By implementing technology that creates efficiencies across the delivery lifecycle — from dynamic delivery appointment scheduling, delivery route planning, and continuous route optimisation to GPS-enabled real-time mobile tracking, mobile proof-of-delivery, and delivery status notifications — retailers can give consumers more delivery choices, improve delivery reliability, keep customers informed of delivery status, and – crucially – provide different consumers with parameters for home delivery that suit their specific priorities.

Indeed, gearing up with the right technology tools can help e-commerce retailers keep their delivery promise, whatever that may be — a critical factor in building customer loyalty and driving repeat business — by ensuring customers get the products they want, delivered to their door, at the expected time.

Moreover, these tools can also lay the foundation for agile and dynamic home delivery options that meet consumers’ growing needs for both convenience and sustainability.

The importance of CX in the retail industry

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There’s no denying that the past year has had a huge impact on the retail industry, from supply chains to customer service. With stores closing their doors and e-commerce booming, retailers had to adapt their processes rapidly to meet new customer behaviours and needs.

Retail technology saw a boom, click & collect became more popular than ever, and customer service operations moved to more diverse channels as digital-savvy consumers looked for more ways to resolve their queries.

Despite all these changes 80% of customers say the experience a company provides is as important as its products and services (Source: Salesforce). Consumers expect short wait times, quick solutions, and personalised interactions at every touchpoint.

The demand for omnichannel retail solutions and customer care has never been higher due to consumers’ increasing reliance on technology and the rise of new and distinct types of problems as the retail sector changed as a result of the pandemic. Retail contact centres have been introducing more channels than ever before to connect with customers to inform them about changes to services, orders, and reopenings, from chatbots and videochat to Twitter and Instagram.

Customers now expect their favourite retail brands to have multiple options of communication. Many consumers shopping for retail products start their journey online, and usually with a search. Many paths to purchase in retail also involve a consumer calling a store location or contact center.

To gain a unified consumer view, businesses must connect all of their channels. The opportunity cost of not being omnichannel is 10% in lost revenue (Source: VendHQ). A failure to provide high-quality omnichannel experiences directly impacts ROI and 38% of consumers will stop doing business with a company if they have a bad call experience (source: Invoca). Providing great call experiences is what Woven do best.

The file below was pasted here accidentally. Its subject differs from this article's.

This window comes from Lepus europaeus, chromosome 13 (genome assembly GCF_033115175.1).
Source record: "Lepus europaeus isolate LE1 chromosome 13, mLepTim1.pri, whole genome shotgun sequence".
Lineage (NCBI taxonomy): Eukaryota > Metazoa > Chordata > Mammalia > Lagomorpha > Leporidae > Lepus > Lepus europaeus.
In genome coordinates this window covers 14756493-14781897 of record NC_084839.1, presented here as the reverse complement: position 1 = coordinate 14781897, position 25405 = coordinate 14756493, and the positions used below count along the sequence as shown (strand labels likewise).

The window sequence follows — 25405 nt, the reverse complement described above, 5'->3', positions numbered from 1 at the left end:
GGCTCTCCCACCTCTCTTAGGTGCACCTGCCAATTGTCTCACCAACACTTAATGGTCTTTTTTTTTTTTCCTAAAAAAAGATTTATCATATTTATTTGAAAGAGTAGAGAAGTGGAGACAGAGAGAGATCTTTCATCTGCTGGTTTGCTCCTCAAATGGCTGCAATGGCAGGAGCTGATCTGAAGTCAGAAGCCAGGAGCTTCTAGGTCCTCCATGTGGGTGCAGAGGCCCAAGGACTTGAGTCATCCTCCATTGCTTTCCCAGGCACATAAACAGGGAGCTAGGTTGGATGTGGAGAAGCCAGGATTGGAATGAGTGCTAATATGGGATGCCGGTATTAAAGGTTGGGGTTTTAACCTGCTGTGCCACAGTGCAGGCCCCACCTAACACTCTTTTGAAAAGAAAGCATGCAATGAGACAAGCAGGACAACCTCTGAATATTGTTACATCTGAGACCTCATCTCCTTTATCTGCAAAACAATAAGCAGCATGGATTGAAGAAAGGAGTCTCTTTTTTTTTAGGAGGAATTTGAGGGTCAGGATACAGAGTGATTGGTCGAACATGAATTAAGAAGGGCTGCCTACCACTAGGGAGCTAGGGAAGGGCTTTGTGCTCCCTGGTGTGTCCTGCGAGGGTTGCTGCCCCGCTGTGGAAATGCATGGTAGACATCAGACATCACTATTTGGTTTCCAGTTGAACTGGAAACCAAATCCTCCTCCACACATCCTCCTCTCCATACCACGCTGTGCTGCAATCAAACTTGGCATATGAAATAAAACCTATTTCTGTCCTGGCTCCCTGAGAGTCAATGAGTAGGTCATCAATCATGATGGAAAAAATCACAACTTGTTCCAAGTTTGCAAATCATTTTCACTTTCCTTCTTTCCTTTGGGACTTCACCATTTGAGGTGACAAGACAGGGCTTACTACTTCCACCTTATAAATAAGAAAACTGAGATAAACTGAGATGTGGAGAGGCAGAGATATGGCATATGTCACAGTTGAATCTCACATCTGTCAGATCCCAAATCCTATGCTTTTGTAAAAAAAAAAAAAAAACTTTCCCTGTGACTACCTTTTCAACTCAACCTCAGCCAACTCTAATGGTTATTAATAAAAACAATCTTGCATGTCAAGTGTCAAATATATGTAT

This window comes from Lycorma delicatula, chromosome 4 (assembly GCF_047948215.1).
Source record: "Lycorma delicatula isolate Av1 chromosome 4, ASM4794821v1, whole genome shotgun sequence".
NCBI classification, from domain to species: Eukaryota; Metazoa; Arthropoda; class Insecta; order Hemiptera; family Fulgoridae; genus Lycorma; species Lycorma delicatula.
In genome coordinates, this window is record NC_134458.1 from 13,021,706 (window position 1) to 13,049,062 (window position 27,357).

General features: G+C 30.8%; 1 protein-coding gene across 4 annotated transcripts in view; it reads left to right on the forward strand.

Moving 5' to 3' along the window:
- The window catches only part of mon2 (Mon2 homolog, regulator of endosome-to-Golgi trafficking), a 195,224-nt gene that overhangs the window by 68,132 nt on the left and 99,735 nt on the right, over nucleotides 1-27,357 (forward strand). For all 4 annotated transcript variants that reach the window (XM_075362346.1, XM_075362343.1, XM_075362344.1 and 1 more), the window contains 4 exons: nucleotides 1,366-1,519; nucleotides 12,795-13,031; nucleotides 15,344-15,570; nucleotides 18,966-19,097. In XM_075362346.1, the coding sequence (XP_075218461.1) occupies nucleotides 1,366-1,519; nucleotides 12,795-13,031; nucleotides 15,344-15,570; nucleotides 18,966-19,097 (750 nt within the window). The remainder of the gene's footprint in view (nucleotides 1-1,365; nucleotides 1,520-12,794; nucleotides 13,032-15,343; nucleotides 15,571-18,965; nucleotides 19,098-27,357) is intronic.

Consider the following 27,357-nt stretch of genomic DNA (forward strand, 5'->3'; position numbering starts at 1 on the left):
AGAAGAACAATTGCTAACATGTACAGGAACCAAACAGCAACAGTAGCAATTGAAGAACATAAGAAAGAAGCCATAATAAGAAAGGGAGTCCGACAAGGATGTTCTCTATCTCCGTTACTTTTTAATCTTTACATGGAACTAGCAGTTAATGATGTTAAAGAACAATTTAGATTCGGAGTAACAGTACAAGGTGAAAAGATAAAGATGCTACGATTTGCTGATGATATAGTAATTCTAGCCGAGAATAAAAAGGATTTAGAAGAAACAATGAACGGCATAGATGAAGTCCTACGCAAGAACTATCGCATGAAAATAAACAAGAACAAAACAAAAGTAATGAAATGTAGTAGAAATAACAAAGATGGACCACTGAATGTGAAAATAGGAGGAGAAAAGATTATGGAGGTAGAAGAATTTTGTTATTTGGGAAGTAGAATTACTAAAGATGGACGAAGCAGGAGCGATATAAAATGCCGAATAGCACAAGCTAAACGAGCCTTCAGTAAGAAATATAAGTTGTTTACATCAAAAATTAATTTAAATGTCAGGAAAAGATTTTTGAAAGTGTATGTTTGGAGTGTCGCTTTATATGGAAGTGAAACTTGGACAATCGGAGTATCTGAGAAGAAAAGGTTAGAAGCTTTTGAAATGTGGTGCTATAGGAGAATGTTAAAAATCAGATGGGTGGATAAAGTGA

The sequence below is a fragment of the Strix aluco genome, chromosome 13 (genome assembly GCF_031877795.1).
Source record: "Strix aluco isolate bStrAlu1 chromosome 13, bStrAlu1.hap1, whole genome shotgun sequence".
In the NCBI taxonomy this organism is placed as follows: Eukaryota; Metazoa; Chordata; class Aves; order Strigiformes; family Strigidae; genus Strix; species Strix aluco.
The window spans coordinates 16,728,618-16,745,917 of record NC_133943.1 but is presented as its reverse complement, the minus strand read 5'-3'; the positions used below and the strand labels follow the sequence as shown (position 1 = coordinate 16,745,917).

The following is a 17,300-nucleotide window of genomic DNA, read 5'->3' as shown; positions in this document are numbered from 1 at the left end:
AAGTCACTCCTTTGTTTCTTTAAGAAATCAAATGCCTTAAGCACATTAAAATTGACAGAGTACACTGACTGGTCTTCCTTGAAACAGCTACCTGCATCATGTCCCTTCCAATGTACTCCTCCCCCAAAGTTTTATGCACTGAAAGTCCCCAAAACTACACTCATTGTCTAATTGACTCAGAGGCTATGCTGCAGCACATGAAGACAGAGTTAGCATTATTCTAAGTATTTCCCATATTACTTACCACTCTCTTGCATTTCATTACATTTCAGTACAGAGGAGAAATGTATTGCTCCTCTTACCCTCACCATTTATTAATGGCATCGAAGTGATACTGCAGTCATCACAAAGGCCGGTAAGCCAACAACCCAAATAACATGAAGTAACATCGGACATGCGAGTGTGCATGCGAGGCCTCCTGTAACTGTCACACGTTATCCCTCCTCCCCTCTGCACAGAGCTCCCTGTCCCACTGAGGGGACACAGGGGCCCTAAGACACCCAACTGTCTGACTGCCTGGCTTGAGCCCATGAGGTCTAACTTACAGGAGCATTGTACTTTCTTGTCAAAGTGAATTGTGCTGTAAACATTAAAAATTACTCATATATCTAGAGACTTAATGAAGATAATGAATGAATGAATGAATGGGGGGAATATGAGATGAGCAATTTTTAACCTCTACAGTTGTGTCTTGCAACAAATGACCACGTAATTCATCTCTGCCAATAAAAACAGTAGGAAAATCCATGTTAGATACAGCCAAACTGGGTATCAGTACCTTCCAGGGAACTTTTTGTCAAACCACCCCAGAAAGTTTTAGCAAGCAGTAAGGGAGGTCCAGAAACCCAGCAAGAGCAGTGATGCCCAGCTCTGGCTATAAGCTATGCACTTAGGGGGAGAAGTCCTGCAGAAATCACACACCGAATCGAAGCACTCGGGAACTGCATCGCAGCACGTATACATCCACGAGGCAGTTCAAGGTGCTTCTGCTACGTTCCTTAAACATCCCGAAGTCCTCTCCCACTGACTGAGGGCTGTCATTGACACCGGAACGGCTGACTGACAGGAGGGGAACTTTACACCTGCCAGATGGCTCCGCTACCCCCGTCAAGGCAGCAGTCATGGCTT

Visit to see how we are helping the retail industry.

Blended human and digital customer service tops investment focus for retailers

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Capabilities that bridge the online/offline customer experience gap prove a key investment focus for UK retailers over the next two years.

That’s according to the latest report from iAdvize, which polled 50 senior UK retailers in its ‘Blueprint For The New Digital Store Associate In The Age Of Conversational Commerce’ report.

It says that with 40% of UK shoppers now wanting human interaction in the online buying process, customer service functionality that blends human and digital touchpoints made up four out of the top five investment priorities for retailers over the next 24 months.  

Almost two thirds (64%) of UK retailers plan to invest in live messaging capabilities with customer service agents – either through online messaging or chat functions.

In app customer service agents (37%), social media influencers (21%) and online brand ambassadors (19%) also featured in the top five investment focuses when it came to customer service. 

In the same way retailers are looking to deliver human interaction in online encounters, retail businesses also plan to use in-store staff to answer digital queries. Over half (58%) of the retail leaders polled as part of the research wanted to digitise store staff by giving them online capabilities, while two-fifths (40%) said they plan to use store associates to engage in digital conversational commerce when store footfall is light. 

Stuart Gordon, UK Country Manager at iAdvize, said: “Retailers realise that store staff need access to quality customer, stock and order insights in general, but even more so if they are going to make a valuable contribution to the online customer journey, successfully closing the customer experience gap.

“There is a growing realisation within bricks-and-mortar retail that physical stores need to focus on what pureplays cannot do, rather than trying to compete on their home territory of price, friction-free convenience and ease of delivery.  And that means unlocking human capital to offer quality insight, delivered with ‘emotional’ human interaction.”